Very early on Friday morning, the seasons changed. The northern hemisphere passed from summer to autumn through another equinox of equal night and day. Although summer-like days can be common in October - Santa Ana winds, too - the equinox means we have begun another fall.
This morning (and all week) a thin, high fog stalled into the crowns of the bigger trees at the end of my block. At pedestrian level, the effect is to gray the light softly, but ahead the limbs and leaves of the trees were made unsharp, as if deceptively removed a little further away.
I had to pause at the top of my steps (and so noticed the fog's effect on perspective) because of an orb spider making use of the Bignonia vine over my porch. This morning, the spider and I faced each other through its web, which fully blocked my way. I went around.
Smaller spiders have strung lines at eye level through the branches of the Chinese elm that drapes over the sidewalk a few doors down. I and they forgot every morning this week that we share the same space. Brushing webs out of my thinning hair, I reminded myself to walk out into the quiet street next time. But I'll probably forget again.
I noticed that the crape myrtles along the street have suddenly lost all their color. The pastel reds and pinks of a few days ago are gone to rust and brown as if a switch had been thrown.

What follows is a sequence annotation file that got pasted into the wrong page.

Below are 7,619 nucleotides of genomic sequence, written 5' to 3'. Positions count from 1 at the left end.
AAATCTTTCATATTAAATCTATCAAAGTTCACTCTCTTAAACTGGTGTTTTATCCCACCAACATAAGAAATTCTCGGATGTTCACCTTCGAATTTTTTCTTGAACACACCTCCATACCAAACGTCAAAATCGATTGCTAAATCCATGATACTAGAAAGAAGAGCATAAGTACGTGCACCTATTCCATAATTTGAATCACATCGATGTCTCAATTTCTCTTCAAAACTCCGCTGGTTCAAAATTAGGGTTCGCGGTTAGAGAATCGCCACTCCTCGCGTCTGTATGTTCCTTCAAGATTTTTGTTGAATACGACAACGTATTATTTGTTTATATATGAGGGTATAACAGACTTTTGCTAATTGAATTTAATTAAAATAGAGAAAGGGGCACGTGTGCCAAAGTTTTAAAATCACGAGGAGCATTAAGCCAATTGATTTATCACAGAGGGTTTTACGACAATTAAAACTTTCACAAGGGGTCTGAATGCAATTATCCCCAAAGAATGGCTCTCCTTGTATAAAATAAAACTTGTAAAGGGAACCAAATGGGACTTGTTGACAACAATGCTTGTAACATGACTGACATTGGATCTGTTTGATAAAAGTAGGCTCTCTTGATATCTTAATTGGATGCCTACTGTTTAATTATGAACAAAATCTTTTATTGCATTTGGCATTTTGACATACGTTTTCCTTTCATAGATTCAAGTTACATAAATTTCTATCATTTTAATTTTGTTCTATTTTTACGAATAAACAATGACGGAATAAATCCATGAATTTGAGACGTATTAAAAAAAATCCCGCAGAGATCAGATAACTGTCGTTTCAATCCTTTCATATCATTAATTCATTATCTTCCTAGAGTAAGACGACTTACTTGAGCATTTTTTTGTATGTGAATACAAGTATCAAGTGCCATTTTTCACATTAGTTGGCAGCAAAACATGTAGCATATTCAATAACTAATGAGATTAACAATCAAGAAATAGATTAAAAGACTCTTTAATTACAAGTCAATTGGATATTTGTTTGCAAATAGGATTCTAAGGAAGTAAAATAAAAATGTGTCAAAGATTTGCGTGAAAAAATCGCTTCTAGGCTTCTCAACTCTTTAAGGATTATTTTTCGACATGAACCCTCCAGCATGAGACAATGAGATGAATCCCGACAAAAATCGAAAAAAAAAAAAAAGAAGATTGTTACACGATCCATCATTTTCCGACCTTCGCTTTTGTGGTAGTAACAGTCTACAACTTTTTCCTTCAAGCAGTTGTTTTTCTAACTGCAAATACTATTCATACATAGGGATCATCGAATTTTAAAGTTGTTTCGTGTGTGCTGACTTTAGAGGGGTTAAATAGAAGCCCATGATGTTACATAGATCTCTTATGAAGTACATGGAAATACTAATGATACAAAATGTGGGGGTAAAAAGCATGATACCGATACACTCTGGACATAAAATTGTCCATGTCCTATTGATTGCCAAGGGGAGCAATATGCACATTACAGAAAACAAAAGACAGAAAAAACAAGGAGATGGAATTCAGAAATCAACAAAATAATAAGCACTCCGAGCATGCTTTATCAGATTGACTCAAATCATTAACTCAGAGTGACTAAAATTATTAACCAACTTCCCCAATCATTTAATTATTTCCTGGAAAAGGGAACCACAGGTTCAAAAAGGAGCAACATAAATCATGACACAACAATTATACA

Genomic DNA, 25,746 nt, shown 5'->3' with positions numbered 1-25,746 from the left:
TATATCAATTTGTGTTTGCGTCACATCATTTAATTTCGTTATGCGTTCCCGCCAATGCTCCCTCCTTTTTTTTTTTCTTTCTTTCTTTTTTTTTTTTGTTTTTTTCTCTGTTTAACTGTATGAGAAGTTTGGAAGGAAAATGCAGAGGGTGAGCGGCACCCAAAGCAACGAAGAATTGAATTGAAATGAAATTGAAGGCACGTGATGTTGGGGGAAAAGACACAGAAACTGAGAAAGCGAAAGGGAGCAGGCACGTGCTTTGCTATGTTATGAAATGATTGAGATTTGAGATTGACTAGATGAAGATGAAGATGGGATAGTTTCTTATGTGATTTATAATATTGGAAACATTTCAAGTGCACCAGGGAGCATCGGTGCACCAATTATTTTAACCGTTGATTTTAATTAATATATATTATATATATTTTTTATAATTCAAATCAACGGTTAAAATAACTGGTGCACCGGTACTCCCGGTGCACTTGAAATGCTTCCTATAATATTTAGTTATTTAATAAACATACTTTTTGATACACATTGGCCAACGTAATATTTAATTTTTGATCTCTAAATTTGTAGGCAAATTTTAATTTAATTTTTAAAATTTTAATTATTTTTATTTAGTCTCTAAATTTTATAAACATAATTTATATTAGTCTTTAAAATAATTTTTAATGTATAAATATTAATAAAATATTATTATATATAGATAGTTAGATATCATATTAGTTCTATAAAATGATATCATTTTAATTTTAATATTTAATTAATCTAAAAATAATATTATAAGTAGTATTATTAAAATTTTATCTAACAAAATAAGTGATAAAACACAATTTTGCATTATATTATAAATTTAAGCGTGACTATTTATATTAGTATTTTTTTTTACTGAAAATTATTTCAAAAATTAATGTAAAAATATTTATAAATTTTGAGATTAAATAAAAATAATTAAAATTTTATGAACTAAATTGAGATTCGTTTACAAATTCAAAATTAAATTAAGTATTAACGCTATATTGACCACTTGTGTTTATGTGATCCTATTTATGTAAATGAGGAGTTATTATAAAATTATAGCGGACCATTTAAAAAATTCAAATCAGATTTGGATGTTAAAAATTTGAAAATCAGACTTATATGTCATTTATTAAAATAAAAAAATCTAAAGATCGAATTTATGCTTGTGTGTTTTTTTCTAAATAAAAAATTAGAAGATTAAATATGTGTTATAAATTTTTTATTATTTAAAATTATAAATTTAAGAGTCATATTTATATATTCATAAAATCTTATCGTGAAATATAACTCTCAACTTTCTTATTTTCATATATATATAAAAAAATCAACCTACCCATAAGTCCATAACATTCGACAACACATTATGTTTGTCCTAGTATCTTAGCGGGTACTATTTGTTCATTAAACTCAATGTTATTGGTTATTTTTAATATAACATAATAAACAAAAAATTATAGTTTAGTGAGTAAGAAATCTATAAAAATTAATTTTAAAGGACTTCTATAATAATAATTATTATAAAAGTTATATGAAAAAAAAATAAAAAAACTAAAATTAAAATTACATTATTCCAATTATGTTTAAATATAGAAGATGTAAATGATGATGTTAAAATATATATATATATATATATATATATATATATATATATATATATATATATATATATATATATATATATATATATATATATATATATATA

The Brazilian pepper trees -- the oldest trees on the block, planted in the mid-1950s -- don't change color. But they bloom in late summer, producing thousands of tiny yellow blossoms that are mostly hidden in the tree canopy. Bees find them, though, and work them hard. The hum from one of the bigger pepper trees is loud enough to be distracting, and falling blossoms litter the sidewalk in pale drifts that show my footsteps and those of the earlier walker who dropped advertising circulars on the driveway aprons.
Late September already has a different light, slightly more oblique and, if anything, slower light than midsummer. Perhaps that's what made whole days this week seem like an interminable afternoon.
Spiders, morning fog, and a slight adjustment in the light don't have the gaudy effect of leaves blazing into red and gold (although the maple in my yard and others down the street have taken on some color). The fall here hasn't that spectacle. What it does is shift the everyday into the spiral that winds down in the dark in December.
There is melancholy in our fall, as local perfection is muted. I felt a cold wind blowing up Clark Avenue from Alamitos Bay and thought glumly of buying a new raincoat.
D. J. Waldie, author, historian, and as the New York Times said in 2007, "a gorgeous distiller of architectural and social history," writes about Los Angeles on KCET's SoCal Focus blog.
The image on this page is from public domain sources.
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